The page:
Book Review: The Time Travelers Wife

Boor Review: The Time Travelers Wife, By:  Audrey Niffenegger

I rated this book four out of Five stars for ingenuity, and thinking about the plot when I wasn’t reading the book.

One of my very best friends loaned me this book ages ago, but it has been lingering on my nightstand forever. I think having seen the film already, I felt less inclined to read the book. It became the perfect summer read for me. I took it with me on a long family road trip. 

What I enjoyed about the book:
1) The characters. I didn’t encounter any character in the book that I did not find interesting or easy to like. They were all layered, complicated, endearing, and flawed.
2) The prose. It’s rare to encounter a modern book with well-balanced artistic prose that do not make the work come across as trying to hard or transform the work into self indulgent, poetic, silliness. The prose worked in this book. I loved the descriptions of Clare at work as an artist. I felt like I was sitting beside Clare watching her create. The author’s descriptions of winter were genuine. You are brought into each moment with the characters using descriptions of weather, food, and clothing.
3) The ingenuity. Sure time travel in a book is not new, but the authors take on it was different. The rules around how the characters could or could not control time travel, and how this impacted Henry’s outlook and his life, was fun and inventive.

What I did not like about the book:
1) Character voices. The book is written in first person point of view. The reader moves back and forth between Clare and Henry. There were times when I was not sure who the narrator was because Henry and Clare use the same voice. They describe things the same way. There were times I just could not imagine a man talking the way Henry did. Maybe I live a sheltered life, but I have never heard a woman refer to her own vagina as her cunt. Not a word I expected cute little catholic Clare to use.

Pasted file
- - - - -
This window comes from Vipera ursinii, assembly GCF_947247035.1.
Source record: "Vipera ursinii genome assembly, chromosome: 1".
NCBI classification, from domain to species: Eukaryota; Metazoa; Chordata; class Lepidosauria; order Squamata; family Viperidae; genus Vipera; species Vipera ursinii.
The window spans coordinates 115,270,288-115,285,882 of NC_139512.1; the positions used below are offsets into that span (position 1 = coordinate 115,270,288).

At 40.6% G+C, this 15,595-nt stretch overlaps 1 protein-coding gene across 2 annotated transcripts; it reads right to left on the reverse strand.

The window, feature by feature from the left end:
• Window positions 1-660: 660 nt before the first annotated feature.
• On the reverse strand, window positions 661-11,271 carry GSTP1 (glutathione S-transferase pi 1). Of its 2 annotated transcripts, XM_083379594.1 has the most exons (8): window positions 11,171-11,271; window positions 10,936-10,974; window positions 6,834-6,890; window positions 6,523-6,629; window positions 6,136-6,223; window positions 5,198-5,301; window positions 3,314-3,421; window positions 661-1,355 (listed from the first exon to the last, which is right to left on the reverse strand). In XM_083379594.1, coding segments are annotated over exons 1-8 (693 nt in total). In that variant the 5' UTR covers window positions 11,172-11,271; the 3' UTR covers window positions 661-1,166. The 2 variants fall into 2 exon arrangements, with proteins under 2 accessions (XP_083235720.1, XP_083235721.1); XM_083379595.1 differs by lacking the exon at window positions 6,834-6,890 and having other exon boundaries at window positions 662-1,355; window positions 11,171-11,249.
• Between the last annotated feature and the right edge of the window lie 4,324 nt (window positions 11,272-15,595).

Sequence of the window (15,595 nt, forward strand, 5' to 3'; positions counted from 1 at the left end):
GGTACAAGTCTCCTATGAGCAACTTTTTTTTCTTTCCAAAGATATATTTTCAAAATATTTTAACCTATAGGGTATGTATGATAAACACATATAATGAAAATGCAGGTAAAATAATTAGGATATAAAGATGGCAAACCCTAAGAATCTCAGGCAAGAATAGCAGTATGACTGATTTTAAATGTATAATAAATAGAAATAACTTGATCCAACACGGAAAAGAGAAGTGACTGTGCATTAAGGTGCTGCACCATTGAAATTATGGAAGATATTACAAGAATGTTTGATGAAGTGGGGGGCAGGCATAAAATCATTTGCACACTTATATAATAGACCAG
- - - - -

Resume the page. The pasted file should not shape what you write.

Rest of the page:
2) Consistent use of prose. The author has the ability to eloquently describe things, however when it is time to get down and dirty she looses her flare. Talking about sex, a brutal death, or miscarriage-the language transforms into fifth grade fluency. Henry sounded like he took pleasure in telling Clare about his mother’s death. Like he was trying to shock her. He relates it in a brutal and grotesque way I found strange for someone talking about the death of someone dear to them. Clare’s descriptions of her miscarriages are not medically accurate. This surprised me considering the author consulted librarians and paper makers in her research for the book. Each and every sex scene (if and when sex is ever described) is anxiously mentioned. I found this strange considering Henry was supposed to be a cad before he meets Clare. Shouldn’t his point of view revel in sex with rich descriptions? Nope, Henry can describe the texture of a book better than his wifes skin, and he sounds like virgin catholic girl Clare whenever he talks about sex.
3) The author telling and not showing Henry’s former bad boy self. I kept wondering about Ingrid and her relevance in the book. I think her presence was intended to highlight Henry’s womanizing bad boy history. I never once believed Henry had this former persona, but the scenes with Ingrid do not achieve this. I wanted physical proof, but after awhile it becomes one of those, “because the author says so” kind of things.

The plot of the book is close to what you will or maybe have already seen in the film. For the most part the book is a relaxing and interesting read.